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U.S. ‘microgrants’ win hearts, minds
Question of the Day
BAGHDAD | From a small compound in northeast Baghdad, U.S. troops are taking tiny steps to rebuild an economy shattered by war.
Their target is al-Beidha’a, a community of cinderblock homes, apartment buildings and potholed streets close to Sadr City, where U.S. and Iraqi forces in April and May fought pitched battles against gunmen of anti-American cleric Muqtada al-Sadr and Iranian-influenced “special groups” militias.
The U.S. is offering “microgrants” to strengthen and expand small businesses, help create jobs and invigorate the community. The effort also allows troops to expand personal interaction with Iraqis as they conduct meetings and surveys to find appropriate recipients.
“It isn’t a free-money program,” said Capt. Clint Rusch, who oversees the microgrant project of Charlie Company, 1st Battalion, 68th Armored Regiment, which is attached to the 1st Battalion of the 6th Infantry Regiment. “We’re not giving away money. We’re here helping people to get the technology and equipment they need to do better business.
“Better business means more jobs, more money in the community, and working for terrorists to feed families no longer an alternative.”
The microgrant project - part of the hearts-and-minds counterinsurgency campaign instituted by Gen. David H. Petraeus - comes under the U.S. Army’s Commander Emergency Response Program (CERP).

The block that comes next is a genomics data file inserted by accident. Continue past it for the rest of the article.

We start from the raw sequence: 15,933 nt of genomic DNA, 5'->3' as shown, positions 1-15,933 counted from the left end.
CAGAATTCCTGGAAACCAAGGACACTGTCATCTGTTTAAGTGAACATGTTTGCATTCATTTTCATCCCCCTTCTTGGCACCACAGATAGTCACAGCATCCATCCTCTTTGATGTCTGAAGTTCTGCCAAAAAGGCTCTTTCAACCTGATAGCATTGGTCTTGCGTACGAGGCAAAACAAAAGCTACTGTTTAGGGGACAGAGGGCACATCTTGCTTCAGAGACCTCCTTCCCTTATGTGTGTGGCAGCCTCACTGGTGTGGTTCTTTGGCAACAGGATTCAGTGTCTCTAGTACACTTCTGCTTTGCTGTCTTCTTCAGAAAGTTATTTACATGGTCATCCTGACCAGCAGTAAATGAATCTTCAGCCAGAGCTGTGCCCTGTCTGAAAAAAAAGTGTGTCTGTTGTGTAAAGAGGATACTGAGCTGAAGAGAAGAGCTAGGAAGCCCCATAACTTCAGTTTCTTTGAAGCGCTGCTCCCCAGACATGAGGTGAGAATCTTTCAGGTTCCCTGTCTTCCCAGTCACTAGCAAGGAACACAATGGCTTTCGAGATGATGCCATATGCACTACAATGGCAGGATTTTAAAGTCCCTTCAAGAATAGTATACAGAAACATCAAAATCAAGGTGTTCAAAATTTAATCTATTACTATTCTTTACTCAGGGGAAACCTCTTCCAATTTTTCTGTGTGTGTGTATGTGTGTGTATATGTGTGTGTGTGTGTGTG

CERP provides commanders with authority to spend money to rectify pressing reconstruction and humanitarian needs in their battle space, such as repairing schools and homes damaged in fighting, fixing broken water pipes and reopening health facilities.
There are two types of CERP, and two sources of money being used in Iraq today. The first is U.S. CERP. About $27 million has been allocated to commanders in Baghdad for projects, according to figures from the 4th Infantry Division.
The second is an Iraqi-funded CERP - about $81 million, which is used for infrastructure projects U.S. commanders identify and approve in cooperation with the Iraqi army and central and local government.
The microgrants, however, are strictly American.
Iraqi officials “would like their money to be spent on schools, clinics, road repair, sewerage repair and items like that,” said Col. John Hort, commander of the 3rd Brigade Combat Team of the 4th Infantry Division. “We take that and apply that money to those major areas. And then we look at the peripheral areas.
“That’s what I would call hard U.S. dollars going into a local business so that [the business owner] can regenerate that shop and make it a better place and employ more people.”
“The way ahead here is more economic and essential services,” he explained.
Al-Beidha’a, with a population of about 122,000, is administratively a sector of the Adhamiya district of northeast Baghdad. It sits at the crossroads between Adhamiya and Sadr City. Adhamiya is mainly Sunni, but several sectors - including al-Beidha’a - are predominantly Shi’ite.
Microgrants are for a maximum of $2,500. Since the program was started in June, Charlie Company grant nominations have totaled about $375,000, Capt. Rusch said. About 60 percent of the nominations are for $2,000 or less. Only about 10 percent have so far been paid - the rest are still in the review-approval-disbursement pipeline at the brigade and division level.
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